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Let $f: X \to Y$ be a differentiable map of manifolds where $dim \;X = dim\;Y = n$. If $df(p)$ is nonsingular for all $p \in X$, show $f$ is an open map.


So here is what I was thinking:

As $df(p)$ is nonsingular for all $p \in X$, that is, it is an isomorphism between tangent spaces (bijective homomorphism), then for an open subset, $U \subset \mathcal{R}^n$, s.t. $U \overset{\text{$f$ is injective & continuous}}{\longrightarrow} \mathcal{R}^n$, then the image of $U$ ($f(U) \subset \mathcal{R}^n$) is open, as well as $f$ is a homeomorphism betweeen $U$ and $f(U)$ (homeomorphism meaning bijective and continuous $f$ and $f^{-1}$ [via the claim $df(p)$ is nonsingular]).

Is this, and quoting Brouwer's fixed point theorem enough to reasonably answer this question?

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up vote 4 down vote accepted

I don't think you need Brouwer's fixed point theorem. Careful reading of the statement of the Inverse Function theorem (for maps in $\mathbb R^n$) shows that the map is open. Indeed, the theorem gives you a neighborhood of $f(x)$ that is diffeomorphic to a neighborhood of $x$ via $f$. In particular, this neighborhood of $f$ is in the range of $f$.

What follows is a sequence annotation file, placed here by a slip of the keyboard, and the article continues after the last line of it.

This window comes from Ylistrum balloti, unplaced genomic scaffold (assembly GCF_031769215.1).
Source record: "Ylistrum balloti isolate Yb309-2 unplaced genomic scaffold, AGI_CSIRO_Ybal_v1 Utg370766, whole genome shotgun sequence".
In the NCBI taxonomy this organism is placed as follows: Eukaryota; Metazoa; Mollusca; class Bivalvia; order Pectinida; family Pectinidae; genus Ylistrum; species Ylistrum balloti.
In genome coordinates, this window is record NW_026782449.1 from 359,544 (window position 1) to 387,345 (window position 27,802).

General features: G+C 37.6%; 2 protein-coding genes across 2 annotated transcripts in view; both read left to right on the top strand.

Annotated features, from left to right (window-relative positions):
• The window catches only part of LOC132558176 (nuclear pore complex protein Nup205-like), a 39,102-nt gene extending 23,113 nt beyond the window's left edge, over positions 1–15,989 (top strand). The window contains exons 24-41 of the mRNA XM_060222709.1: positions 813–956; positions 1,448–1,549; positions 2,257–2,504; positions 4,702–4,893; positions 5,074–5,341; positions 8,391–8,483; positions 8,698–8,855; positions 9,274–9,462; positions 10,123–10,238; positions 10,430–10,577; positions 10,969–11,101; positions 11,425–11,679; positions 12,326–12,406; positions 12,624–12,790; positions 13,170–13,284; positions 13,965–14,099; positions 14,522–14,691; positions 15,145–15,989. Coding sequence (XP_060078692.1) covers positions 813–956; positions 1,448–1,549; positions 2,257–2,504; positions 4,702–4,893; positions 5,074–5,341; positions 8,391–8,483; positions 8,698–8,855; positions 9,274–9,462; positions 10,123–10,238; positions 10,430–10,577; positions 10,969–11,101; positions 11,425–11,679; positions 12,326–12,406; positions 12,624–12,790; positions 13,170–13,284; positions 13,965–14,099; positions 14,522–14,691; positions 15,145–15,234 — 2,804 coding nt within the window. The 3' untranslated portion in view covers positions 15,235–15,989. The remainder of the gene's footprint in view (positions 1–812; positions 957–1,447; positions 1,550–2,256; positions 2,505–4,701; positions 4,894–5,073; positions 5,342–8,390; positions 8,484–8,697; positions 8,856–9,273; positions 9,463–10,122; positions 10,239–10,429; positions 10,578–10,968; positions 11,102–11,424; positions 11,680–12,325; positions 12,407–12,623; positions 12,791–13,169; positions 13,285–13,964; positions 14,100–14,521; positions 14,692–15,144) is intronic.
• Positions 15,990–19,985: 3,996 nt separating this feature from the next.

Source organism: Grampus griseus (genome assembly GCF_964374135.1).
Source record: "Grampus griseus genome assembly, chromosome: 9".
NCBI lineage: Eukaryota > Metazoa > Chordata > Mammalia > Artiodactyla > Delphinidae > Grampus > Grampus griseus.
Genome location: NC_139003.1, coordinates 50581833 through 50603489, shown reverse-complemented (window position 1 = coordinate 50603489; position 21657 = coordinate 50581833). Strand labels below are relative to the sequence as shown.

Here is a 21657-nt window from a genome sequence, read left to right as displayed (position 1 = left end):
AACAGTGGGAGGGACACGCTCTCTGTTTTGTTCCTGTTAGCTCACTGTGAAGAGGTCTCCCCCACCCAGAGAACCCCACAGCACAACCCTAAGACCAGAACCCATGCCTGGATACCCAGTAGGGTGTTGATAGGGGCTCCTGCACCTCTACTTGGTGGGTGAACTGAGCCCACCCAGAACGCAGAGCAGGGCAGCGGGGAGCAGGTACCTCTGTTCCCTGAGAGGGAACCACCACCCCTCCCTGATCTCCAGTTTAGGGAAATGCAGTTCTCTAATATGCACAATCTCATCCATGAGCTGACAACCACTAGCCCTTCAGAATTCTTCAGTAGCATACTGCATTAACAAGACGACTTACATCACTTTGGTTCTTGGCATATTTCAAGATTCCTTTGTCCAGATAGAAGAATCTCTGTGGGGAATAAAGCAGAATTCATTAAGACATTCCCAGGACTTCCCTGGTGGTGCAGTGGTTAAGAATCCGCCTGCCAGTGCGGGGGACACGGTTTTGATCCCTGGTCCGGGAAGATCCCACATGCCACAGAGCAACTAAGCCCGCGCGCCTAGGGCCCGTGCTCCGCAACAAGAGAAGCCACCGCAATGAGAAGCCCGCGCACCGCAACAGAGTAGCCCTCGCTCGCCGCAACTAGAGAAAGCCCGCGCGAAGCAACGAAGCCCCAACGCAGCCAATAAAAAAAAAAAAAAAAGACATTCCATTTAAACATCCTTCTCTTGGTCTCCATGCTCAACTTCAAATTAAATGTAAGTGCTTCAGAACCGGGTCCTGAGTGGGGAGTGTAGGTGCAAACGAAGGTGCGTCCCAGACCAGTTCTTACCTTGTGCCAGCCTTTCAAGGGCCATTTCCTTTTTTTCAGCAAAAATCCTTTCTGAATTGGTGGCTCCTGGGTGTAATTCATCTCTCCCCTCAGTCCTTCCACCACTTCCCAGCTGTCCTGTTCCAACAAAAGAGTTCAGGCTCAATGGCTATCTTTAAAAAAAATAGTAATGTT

The reduction of the manifold case to the Euclidean case is immediate: compose $f$ with charts on both sides, and unwind the definition of $df$ to see that the composition has invertible derivative matrix.

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Oh yeah, I guess I overshot the inverse function theorem a little... Thank you, @LVK ! –  nate Sep 25 '12 at 19:53

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